DDOT Budget Testimony of Kelly Collins Choi – 2022

Good afternoon Councilmember Cheh, and members of the committee. My name is Kelly Collins Choi, I’m the Director of Policy and Land Conservation at Casey Trees. Thank you for the opportunity to submit comments on the proposed Fiscal Year 23 budget for the District Department of Transportation.

Casey Trees would like to thank the Mayor, Director Lott, and the Council for their continued support of DDOT’s Urban Forestry Division (UFD). We commend UFD’s hard work and the commitment of their arborists to ensuring every ward of our city is thriving and resilient, and are pleased to see a 35% increase in funding for the Urban Forestry Division in FY23.

Unfortunately, recent data shows we’ve had a setback in the District’s commitment to 40% tree canopy by 2032. Despite 15 years of net canopy gains, the data shows tree canopy declining by 1% overall during the past five years – with highest losses in the City’s most vulnerable areas – Wards 5, 7 and 8. We did see canopy gains in DC’sstreet trees and we applaud the Urban Forestry Division for its dedication to planting and maintaining the public right-of-way. However, these findings show that we have lost ground and we must redouble efforts to attain the District’s Canopy Goal.

While we are still assessing the drivers of canopy loss and await OCTO’s public release of the detailed data, preliminary information shows loss was greatest in low and medium density residential areas, largely due to development. Casey Trees testified during the performance oversight hearings regarding the need to strengthen Tree Preservation Plans during the development permitting process. We would like to see funding allocated to a new shared staff member between UFD and the Department of Buildings, dedicated to reviewing Tree Preservation Plans, in order to both streamline the process, and ensure these plans are crafted to industry standards.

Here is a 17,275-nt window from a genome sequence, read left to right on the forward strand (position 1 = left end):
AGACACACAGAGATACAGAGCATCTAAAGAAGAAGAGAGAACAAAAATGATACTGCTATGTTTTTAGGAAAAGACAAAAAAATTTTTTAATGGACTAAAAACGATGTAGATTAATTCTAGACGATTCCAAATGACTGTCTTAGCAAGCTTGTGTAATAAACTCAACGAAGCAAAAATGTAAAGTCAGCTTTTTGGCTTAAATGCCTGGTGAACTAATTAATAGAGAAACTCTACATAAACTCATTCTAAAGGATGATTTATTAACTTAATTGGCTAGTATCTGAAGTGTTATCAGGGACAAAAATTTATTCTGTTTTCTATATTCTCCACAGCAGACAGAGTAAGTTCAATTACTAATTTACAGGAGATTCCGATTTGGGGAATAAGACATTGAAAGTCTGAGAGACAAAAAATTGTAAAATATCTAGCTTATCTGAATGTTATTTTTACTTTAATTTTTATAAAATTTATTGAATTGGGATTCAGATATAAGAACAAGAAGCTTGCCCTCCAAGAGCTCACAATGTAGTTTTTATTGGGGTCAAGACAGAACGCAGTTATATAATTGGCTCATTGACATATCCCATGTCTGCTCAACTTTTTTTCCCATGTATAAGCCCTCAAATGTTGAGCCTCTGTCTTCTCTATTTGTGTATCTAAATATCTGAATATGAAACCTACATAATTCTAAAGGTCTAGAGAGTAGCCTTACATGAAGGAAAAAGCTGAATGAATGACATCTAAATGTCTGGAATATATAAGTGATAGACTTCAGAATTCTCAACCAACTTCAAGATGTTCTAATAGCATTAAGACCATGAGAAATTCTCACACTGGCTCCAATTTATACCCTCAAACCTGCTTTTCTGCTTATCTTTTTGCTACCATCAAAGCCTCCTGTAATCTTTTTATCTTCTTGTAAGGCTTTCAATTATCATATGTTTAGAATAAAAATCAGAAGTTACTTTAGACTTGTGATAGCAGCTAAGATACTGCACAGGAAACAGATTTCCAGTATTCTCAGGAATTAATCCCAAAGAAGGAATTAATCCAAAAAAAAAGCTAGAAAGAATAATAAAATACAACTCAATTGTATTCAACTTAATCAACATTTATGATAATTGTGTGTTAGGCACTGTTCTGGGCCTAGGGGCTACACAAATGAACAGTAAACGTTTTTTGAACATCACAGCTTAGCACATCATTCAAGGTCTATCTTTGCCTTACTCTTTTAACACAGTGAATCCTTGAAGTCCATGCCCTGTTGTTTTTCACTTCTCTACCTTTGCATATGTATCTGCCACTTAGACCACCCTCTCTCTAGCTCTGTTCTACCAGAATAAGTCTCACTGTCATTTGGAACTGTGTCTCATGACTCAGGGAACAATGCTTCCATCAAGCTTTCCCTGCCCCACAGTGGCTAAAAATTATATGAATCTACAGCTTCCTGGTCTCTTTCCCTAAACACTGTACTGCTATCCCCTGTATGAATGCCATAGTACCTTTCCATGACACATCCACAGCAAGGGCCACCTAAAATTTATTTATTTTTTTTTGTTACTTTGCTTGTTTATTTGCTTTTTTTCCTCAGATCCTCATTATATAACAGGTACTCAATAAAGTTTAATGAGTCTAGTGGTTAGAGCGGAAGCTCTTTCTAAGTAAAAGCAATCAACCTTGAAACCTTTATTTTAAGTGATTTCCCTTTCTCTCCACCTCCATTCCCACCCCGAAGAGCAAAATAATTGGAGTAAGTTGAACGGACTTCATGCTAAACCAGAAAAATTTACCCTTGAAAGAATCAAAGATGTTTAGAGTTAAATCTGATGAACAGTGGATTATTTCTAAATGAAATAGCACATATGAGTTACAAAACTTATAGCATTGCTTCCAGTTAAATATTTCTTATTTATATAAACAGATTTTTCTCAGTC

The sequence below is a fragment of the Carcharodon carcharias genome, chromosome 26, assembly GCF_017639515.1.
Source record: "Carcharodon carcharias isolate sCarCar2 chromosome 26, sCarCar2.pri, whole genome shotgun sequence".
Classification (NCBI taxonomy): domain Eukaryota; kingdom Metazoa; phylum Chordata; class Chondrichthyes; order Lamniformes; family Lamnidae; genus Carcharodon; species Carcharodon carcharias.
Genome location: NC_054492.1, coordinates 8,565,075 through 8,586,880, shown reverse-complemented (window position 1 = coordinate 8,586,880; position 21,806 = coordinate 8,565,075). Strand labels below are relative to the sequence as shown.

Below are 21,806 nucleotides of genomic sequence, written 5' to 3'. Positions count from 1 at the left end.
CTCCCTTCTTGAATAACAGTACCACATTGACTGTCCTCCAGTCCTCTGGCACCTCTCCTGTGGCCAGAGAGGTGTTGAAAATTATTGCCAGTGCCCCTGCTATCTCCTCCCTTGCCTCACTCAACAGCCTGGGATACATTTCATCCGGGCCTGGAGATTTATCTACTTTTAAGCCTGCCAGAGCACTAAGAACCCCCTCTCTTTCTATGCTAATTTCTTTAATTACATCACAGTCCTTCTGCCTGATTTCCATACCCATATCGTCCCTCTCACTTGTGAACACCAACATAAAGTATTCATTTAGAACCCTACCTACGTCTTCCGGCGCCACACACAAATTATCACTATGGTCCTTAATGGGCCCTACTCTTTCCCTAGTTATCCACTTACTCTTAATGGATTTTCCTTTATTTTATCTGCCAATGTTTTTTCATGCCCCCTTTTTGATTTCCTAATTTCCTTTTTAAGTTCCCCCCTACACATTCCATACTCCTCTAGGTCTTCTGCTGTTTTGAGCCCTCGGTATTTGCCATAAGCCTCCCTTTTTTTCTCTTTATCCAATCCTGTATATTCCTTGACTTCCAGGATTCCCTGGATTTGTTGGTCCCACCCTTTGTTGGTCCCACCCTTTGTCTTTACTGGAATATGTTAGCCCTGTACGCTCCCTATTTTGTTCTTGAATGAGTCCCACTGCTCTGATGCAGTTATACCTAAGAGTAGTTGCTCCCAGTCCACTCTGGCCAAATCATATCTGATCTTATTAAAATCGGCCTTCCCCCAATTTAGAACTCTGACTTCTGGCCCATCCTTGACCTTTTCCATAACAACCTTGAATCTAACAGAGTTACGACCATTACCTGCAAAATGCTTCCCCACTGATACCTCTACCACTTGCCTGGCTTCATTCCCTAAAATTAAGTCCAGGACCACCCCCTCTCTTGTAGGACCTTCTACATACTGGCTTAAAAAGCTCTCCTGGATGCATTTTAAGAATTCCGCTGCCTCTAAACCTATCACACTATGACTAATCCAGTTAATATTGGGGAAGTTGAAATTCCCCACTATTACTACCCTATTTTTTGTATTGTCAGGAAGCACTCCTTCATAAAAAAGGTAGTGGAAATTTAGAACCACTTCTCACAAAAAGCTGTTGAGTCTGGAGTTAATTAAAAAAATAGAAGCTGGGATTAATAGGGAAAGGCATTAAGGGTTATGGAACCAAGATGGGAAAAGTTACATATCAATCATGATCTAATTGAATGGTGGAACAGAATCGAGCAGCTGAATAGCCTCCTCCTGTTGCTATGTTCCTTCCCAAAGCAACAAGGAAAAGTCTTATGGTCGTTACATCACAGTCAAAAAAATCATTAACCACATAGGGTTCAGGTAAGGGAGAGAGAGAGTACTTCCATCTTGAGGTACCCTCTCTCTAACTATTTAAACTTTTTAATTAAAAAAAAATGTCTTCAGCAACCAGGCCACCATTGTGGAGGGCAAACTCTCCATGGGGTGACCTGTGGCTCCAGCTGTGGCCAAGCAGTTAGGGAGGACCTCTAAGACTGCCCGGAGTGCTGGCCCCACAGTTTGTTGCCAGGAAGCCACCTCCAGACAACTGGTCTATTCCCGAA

In order to achieve our city’s canopy goals, it will take renewed and expanded efforts, not only in tree planting, but in tree protections and preservation. Regarding preservation, we would like to thank the Council for unanimously passing the Urban Forest Preservation Stop Work Order Authority Emergency Amendment Act of 2022, which is a mouthful, but critical to better protecting our Heritage and Special Trees, and ultimately must be made permanent.

DC’s tree canopy and green infrastructure are critical to the health of our residents, our air and water quality, and our resilience to a changing climate. It is the only infrastructure that appreciates over time, and the investments we make today will compound in ecosystem benefits far into the future. Now, more than ever, it is imperative that we prioritize protecting and funding our tree canopy for the benefit of our residents and future generations.

Thank you for the opportunity to comment, and I welcome any questions.


Kelly Collins Choi Director, Policy & Land Conservation Casey Trees